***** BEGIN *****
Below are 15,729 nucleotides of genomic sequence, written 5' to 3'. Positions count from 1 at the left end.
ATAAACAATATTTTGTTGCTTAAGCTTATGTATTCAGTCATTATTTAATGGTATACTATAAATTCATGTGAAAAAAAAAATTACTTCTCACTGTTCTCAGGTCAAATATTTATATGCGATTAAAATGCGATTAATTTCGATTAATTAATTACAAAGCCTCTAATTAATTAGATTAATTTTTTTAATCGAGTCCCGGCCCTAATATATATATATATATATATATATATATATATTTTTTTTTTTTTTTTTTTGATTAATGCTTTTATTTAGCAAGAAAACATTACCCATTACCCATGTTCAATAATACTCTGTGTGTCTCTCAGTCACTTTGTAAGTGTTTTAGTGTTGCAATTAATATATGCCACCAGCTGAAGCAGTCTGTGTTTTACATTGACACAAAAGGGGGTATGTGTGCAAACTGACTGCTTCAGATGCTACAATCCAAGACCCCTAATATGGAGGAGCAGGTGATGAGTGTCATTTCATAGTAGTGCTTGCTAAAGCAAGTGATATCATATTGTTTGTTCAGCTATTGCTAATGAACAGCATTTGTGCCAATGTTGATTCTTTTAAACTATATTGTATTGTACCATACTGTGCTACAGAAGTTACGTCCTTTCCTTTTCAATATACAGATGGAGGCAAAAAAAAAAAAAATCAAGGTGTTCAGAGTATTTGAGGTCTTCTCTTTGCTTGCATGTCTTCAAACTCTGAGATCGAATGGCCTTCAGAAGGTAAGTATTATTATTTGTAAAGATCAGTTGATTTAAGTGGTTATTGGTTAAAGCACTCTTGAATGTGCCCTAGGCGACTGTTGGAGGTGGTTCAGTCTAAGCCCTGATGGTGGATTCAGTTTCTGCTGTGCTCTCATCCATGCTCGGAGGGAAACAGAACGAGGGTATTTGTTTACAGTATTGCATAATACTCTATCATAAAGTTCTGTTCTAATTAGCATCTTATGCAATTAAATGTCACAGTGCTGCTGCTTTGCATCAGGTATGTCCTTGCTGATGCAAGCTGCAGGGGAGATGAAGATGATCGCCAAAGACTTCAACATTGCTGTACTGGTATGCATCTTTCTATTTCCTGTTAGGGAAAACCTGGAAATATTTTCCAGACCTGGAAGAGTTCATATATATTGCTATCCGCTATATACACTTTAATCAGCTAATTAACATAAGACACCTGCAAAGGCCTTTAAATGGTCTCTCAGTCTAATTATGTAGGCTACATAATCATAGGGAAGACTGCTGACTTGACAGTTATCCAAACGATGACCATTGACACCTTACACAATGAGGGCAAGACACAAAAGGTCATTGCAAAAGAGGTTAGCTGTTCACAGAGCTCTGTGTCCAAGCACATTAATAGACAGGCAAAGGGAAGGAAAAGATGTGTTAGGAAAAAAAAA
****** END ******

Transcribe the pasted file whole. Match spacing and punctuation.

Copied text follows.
Below are 15,729 nucleotides of genomic sequence, written 5' to 3'. Positions count from 1 at the left end.
ATAAACAATATTTTGTTGCTTAAGCTTATGTATTCAGTCATTATTTAATGGTATACTATAAATTCATGTGAAAAAAAAAATTACTTCTCACTGTTCTCAGGTCAAATATTTATATGCGATTAAAATGCGATTAATTTCGATTAATTAATTACAAAGCCTCTAATTAATTAGATTAATTTTTTTAATCGAGTCCCGGCCCTAATATATATATATATATATATATATATATATATTTTTTTTTTTTTTTTTTTGATTAATGCTTTTATTTAGCAAGAAAACATTACCCATTACCCATGTTCAATAATACTCTGTGTGTCTCTCAGTCACTTTGTAAGTGTTTTAGTGTTGCAATTAATATATGCCACCAGCTGAAGCAGTCTGTGTTTTACATTGACACAAAAGGGGGTATGTGTGCAAACTGACTGCTTCAGATGCTACAATCCAAGACCCCTAATATGGAGGAGCAGGTGATGAGTGTCATTTCATAGTAGTGCTTGCTAAAGCAAGTGATATCATATTGTTTGTTCAGCTATTGCTAATGAACAGCATTTGTGCCAATGTTGATTCTTTTAAACTATATTGTATTGTACCATACTGTGCTACAGAAGTTACGTCCTTTCCTTTTCAATATACAGATGGAGGCAAAAAAAAAAAAAATCAAGGTGTTCAGAGTATTTGAGGTCTTCTCTTTGCTTGCATGTCTTCAAACTCTGAGATCGAATGGCCTTCAGAAGGTAAGTATTATTATTTGTAAAGATCAGTTGATTTAAGTGGTTATTGGTTAAAGCACTCTTGAATGTGCCCTAGGCGACTGTTGGAGGTGGTTCAGTCTAAGCCCTGATGGTGGATTCAGTTTCTGCTGTGCTCTCATCCATGCTCGGAGGGAAACAGAACGAGGGTATTTGTTTACAGTATTGCATAATACTCTATCATAAAGTTCTGTTCTAATTAGCATCTTATGCAATTAAATGTCACAGTGCTGCTGCTTTGCATCAGGTATGTCCTTGCTGATGCAAGCTGCAGGGGAGATGAAGATGATCGCCAAAGACTTCAACATTGCTGTACTGGTATGCATCTTTCTATTTCCTGTTAGGGAAAACCTGGAAATATTTTCCAGACCTGGAAGAGTTCATATATATTGCTATCCGCTATATACACTTTAATCAGCTAATTAACATAAGACACCTGCAAAGGCCTTTAAATGGTCTCTCAGTCTAATTATGTAGGCTACATAATCATAGGGAAGACTGCTGACTTGACAGTTATCCAAACGATGACCATTGACACCTTACACAATGAGGGCAAGACACAAAAGGTCATTGCAAAAGAGGTTAGCTGTTCACAGAGCTCTGTGTCCAAGCACATTAATAGACAGGCAAAGGGAAGGAAAAGATGTGTTAGGAAAAAAAAA